Just as the term implies, this includes knowledge, strategies, tools, and a focus on the relationship between our physical, mental and financial health. Financial health and well-being are less about checking off boxes and more about building strong long-term habits that one can continue now and on into the future.
And it just so happens that the new year is a great time to start healthy habits!
Well…let’s be honest. It’s actually a good time to start them if you want them to fail. At least that’s what the statistics say. Only 50% of Americans bother to make a new year’s resolution in the first place. And of those 50% who actually try, 80% will end up failing their resolution by the end of January. In the end, only 4% of Americans will end up keeping a resolution for the entire year. “So…you’re telling me there’s a chance!” Yes, indeed, 4%. So, who knows? Maybe this is your year!
When it comes to improving our personal finances it’s not uncommon to view the goal as a checklist. “If I do XYZ, THEN I will be financially successful!” But that’s like thinking if you check off, “Go to the gym” once, that you’re good for the year. Indeed, our financial health is a lot like physical health; it takes regular habits to really make a difference.
Some financial habits will be a mighty exercise in the use of will-power and soul searching to establish. But lucky for us, many of the most important financial habits can be as easy as setting up an automatic transfer with our bank. In one of my favorite financial books, “The Automatic Millionaire,” author David Bach makes the case that nearly anyone possesses the means AND opportunity to become a millionaire. He begins by discussing the latte factor, or the idea that instead of spending $4 on a daily latte you put that money in an investment account. Over time, this regular contribution would grow into a million dollars in just a few decades.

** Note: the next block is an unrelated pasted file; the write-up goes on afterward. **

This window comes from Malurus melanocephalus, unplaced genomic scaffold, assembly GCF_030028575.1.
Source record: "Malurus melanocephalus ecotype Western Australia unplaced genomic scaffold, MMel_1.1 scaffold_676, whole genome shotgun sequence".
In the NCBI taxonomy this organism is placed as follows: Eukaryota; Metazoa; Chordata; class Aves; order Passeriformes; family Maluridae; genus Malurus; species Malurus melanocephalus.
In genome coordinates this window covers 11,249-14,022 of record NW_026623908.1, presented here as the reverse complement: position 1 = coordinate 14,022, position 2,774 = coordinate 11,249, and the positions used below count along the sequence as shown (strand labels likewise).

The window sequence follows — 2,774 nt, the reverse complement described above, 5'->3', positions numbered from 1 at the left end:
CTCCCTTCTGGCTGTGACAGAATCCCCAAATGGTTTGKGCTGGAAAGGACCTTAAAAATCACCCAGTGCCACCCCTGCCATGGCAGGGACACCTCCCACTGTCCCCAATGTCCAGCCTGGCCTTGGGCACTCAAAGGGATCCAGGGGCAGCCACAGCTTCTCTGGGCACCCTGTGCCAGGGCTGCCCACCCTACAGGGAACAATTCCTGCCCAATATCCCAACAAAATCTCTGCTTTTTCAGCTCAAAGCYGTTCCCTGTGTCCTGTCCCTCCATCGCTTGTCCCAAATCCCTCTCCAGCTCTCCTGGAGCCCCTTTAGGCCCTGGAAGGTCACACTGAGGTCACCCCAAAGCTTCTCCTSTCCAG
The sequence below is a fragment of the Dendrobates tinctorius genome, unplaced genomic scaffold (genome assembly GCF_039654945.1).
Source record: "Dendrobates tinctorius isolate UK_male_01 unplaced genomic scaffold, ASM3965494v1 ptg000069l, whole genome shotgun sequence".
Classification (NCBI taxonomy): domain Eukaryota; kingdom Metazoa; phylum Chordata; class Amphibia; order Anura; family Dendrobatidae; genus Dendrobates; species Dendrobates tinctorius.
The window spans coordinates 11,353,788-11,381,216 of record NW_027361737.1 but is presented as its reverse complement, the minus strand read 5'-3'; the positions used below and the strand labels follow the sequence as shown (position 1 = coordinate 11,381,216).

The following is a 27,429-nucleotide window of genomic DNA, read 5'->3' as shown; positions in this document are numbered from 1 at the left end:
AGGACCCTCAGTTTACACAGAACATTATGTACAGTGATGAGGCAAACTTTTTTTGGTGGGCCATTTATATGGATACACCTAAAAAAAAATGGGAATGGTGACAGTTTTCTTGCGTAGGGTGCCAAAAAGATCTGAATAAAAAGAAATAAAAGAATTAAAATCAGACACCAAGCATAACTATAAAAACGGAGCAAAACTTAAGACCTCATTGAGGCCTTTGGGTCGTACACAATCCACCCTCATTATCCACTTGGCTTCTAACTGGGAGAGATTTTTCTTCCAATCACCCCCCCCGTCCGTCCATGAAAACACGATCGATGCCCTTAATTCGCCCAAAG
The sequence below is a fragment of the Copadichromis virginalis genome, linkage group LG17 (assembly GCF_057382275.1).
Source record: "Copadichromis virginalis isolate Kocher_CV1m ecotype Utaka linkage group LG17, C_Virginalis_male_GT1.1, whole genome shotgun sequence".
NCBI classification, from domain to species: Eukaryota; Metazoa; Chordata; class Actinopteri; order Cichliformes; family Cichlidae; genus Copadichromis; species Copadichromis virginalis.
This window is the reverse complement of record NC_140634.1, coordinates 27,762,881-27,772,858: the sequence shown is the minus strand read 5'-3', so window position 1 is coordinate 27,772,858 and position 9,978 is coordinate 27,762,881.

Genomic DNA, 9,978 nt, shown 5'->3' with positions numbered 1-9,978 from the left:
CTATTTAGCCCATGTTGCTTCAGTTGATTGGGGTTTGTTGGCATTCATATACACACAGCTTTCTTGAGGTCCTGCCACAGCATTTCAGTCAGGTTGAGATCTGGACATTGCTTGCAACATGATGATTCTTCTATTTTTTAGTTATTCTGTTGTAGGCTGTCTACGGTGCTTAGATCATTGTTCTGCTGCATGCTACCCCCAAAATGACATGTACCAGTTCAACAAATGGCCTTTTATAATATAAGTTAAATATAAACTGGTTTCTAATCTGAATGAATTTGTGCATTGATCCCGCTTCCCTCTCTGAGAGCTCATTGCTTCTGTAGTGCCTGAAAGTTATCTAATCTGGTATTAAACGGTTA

The main question is how to begin the habit of saving that money instead of spending it on the lattes. Bach suggests that if you have an automatic transfer of a set dollar amount from your checking account to the investment account before you have a chance to spend it, you don’t have to exercise will-power or go through the daily struggle of deciding to spend your money on the “right things” or not, because it will have already been done for you. In other words, automatic transfer makes the “right thing” the default. And if you’re going to screw up your own financial plan, you’ll have to put effort into it by intentionally going into your investment account and cashing it out.
So, this year, don’t beat yourself up about mustering the requisite will-power to keep your financial new year’s resolution going past January and through the year. Simply make it automatic.
Now if these new driverless cars can be programmed to speed up anytime it passes a donut shop, we may really be onto some useful automatic habits.
Luke Erickson, Ph.D., AFC®, is an associate professor of personal finance for the University of Idaho. He works and lives in the Treasure Valley. Reach him at firstname.lastname@example.org.